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Aug 11

Regaining Weight After Weight Loss Surgery

I can hear my surgeon and dietitian saying, “Most gastric bypass patients hit their lowest weight about 18 months post surgery and then gain back a percentage of what they lost.” Well, I don’t want to gain any of the weight I’ve lost. I’m 11 months out and I panicked last week when the scale showed a one-pound weight gain.

Preparation, not panic, is the best plan of action. Learn the facts about weight regain and how to avoid gaining weight back.

How Much Weight Do Weight-Loss Patients Regain After Surgery

According to Bariatric Surgery Source, on average, patients who regain weight see about eight percent of their old weight return within five years of surgery.

Example of Gain: A patient who is one of the 80 percent of surgery patients who gains weight back, was 100 pounds overweight and lost 70 pounds from surgery, (on average) can expect to gain back about eight pounds.

Additionally sources report, as good new, most patients (about 80-percent of morbidly obese and 65-percent of super obese) keep at least 50% of their excess weight off after 10 years.

Regain Weight After Weight Loss Surgery Gastric Bypass

Mindless eating, sitting with even healthy snacks, in front of the TV and thus overeating is one of my big challenges, especially if I’m alone.

Preventing Weight Regain After Bariatric Surgery

To many an eight-pound regain may sound minimal . . . but any gain makes me nervous. I just can’t ever go back to seeing the numbers on the scale increase, even insignificantly.

So, I’m planning to prevent weight gain, by:

  1. Getting ongoing nutritional advise
  2. Being honest with the nutritionist and my physician about my situation and fears
  3. Identifying unhealthy behaviors like falling back into bad eating habits and making poor food choices and immediately addressing them
  4. Following my medical team’s advise to the letter — or at worst — putting on the brakes when I’m temped to or dabble in breaking the rules
  5. Engaging family and friends to stay proactive in my life and remind me if I stray
  6. Staying active in a support group, like this website’s online Facebook support group

Long-term Weight Regain after Gastric Bypass: A 5-year Prospective Study

Obesity Surgery, the official journal of the International Federation for the Surgery of Obesity and metabolic disorders (IFSO), published the following study results:

BACKGROUND:
A certain weight gain occurs after obesity surgery compared to the lower weight usually observed between 18 and 24 months postsurgery. The objective of this study was to evaluate weight regain in patients submitted to gastric bypass over a 5-year follow-up period.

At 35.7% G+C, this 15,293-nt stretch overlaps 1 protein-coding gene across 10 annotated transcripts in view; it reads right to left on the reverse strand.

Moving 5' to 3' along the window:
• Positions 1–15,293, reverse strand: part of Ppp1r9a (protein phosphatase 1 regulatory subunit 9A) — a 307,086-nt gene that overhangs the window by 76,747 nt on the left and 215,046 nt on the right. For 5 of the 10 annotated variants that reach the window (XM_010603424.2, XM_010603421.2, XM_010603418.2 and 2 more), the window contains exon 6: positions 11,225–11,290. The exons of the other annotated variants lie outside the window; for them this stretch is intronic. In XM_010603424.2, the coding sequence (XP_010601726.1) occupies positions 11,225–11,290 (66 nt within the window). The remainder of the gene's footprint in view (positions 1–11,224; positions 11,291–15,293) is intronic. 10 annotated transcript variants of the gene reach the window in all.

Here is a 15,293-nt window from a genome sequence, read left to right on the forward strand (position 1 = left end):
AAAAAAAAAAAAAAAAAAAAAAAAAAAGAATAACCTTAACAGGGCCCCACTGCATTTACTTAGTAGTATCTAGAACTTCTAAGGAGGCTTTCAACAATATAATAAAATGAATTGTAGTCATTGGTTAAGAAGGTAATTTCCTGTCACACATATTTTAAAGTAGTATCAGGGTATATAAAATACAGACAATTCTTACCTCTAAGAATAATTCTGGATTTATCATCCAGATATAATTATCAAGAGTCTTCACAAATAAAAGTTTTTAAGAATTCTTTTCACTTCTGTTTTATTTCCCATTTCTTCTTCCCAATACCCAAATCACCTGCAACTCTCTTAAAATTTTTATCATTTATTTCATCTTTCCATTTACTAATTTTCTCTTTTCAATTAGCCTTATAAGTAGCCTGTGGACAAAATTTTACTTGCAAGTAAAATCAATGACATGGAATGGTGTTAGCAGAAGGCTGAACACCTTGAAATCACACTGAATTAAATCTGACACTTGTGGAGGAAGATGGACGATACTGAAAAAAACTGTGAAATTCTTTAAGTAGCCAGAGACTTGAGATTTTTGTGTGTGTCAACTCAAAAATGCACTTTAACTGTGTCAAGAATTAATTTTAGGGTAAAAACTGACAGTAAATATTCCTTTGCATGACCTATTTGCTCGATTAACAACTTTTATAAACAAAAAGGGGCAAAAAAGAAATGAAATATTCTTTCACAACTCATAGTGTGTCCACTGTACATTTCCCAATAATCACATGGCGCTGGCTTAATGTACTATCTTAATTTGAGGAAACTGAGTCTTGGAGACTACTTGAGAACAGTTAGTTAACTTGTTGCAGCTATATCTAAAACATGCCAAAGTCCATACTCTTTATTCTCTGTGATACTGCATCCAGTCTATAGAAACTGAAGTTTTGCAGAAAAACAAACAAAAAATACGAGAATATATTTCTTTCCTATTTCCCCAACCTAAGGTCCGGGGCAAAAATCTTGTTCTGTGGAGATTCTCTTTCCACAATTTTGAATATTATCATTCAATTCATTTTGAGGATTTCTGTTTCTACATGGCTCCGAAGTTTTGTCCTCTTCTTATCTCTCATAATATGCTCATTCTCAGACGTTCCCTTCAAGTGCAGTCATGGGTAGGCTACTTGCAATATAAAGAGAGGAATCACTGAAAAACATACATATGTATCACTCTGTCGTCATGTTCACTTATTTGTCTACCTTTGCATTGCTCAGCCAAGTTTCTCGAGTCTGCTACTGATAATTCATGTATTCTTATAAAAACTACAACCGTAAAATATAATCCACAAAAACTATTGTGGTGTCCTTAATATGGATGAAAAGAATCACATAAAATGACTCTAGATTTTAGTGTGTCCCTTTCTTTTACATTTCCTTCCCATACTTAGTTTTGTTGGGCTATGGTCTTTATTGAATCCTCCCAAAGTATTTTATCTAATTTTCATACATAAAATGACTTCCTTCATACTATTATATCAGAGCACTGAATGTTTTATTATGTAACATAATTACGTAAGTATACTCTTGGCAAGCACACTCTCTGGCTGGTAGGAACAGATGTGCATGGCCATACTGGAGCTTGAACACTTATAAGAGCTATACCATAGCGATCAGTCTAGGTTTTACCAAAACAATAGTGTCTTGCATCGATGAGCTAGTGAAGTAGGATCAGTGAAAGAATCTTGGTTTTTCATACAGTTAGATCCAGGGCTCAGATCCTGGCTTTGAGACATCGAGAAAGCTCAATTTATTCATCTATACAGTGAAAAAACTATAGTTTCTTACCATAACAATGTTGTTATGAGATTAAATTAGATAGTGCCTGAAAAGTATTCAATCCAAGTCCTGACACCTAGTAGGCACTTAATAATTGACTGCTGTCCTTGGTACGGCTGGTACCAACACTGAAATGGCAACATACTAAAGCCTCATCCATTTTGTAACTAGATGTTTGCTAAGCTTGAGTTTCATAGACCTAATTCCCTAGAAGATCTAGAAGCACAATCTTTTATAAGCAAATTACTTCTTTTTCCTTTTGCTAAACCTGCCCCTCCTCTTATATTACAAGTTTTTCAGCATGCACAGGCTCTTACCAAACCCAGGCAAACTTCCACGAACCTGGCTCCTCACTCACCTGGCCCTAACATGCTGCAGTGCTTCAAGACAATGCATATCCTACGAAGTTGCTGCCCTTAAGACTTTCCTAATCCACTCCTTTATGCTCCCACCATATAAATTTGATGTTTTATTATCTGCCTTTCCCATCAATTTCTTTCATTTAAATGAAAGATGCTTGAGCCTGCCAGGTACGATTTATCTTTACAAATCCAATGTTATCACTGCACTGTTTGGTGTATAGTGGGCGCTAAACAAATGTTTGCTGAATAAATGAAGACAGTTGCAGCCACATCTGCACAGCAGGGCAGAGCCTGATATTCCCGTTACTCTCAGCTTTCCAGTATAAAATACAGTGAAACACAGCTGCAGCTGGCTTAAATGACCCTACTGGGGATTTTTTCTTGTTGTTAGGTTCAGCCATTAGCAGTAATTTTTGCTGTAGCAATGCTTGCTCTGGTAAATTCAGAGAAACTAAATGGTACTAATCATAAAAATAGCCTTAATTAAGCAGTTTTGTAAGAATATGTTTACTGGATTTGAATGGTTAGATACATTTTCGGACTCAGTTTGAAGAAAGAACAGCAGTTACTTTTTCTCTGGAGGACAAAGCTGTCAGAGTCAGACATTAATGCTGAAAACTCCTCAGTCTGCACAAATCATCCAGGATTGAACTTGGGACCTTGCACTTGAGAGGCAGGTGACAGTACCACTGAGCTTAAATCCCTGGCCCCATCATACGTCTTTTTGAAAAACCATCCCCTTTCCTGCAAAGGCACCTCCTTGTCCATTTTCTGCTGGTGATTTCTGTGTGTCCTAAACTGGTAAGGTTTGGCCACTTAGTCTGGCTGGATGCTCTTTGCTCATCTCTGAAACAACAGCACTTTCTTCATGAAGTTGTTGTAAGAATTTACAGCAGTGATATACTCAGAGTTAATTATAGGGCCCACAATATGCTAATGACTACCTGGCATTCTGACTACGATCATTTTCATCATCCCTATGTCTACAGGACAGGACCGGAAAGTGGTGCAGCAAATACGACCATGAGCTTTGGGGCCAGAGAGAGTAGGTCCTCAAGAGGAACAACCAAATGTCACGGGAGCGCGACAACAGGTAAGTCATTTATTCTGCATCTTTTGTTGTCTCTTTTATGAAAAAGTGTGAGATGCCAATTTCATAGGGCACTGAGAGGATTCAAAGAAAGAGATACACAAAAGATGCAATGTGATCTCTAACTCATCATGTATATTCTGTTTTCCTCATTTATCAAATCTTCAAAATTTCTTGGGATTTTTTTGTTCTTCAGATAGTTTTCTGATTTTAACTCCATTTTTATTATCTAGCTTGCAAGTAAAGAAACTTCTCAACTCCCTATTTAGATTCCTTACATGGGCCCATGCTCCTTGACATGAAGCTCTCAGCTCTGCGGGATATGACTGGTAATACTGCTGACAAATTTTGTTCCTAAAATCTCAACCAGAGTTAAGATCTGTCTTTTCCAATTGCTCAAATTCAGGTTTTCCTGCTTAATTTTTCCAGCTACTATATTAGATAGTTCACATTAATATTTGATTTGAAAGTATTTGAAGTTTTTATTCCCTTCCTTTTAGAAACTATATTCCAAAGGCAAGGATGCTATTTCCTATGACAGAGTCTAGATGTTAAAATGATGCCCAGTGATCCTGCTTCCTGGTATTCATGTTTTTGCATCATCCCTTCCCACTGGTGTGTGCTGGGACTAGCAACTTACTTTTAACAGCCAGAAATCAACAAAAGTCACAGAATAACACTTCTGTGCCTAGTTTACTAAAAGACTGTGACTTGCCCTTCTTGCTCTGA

MATERIALS AND METHODS:
A longitudinal prospective study was conducted on 782 obese patients of both genders. Only patients with at least 2 years of surgery were included. The percentage of excess body mass index (BMI) loss at 24, 36, 48, and 60 months postsurgery was compared to the measurements obtained at 18 months after surgery. Surgical therapeutic failure was also evaluated.

RESULTS:
Percent excess BMI loss was significant up to 18 months postsurgery (p < 0.001), with a mean difference in BMI of 1.06 kg/m2 compared to 12 months postsurgery. Percent BMI loss was no longer significant after 24 months, and weight regain became significant within 48 months after surgery (p < 0.01). Among the patients who presented weight regain, a mean 8% increase was observed within 60 months compared to the lowest weight obtained at 18 months after surgery. The percentage of surgical failure was higher in the superobese group at all times studied, reaching 18.8% at 48 months after surgery.

CONCLUSION:
Weight regain was observed within 24 months after surgery in approximately 50% of patients. Both weight regain and surgical failure were higher in the superobese group. Studies in regard to metabolic and hormonal mechanisms underlying weight regain might elucidate the causes of this finding.

Source: Obesity Surgery 2008 Jun
Long-term weight regain after gastric bypass: a 5-year prospective study.
Magro DO1, Geloneze B, Delfini R, Pareja BC, Callejas F, Pareja JC.

 

About the author

Laurie Lee Dovey

LLD is a writer, photographer, marketing and media consultant, hunter, angler, RVer, sports nut, poker player, and wife.

2 comments

  1. Donna Tuton

    I’m pre op gastric bypass and was interested in information regarding this.

    1. Laurie Lee Dovey

      What exactly do you want to know about? Please offer specific questions. Otherwise we’d have to write a book. There is a lot of information on this blog site about pre-surgery prep and care. Look through the blog posts.

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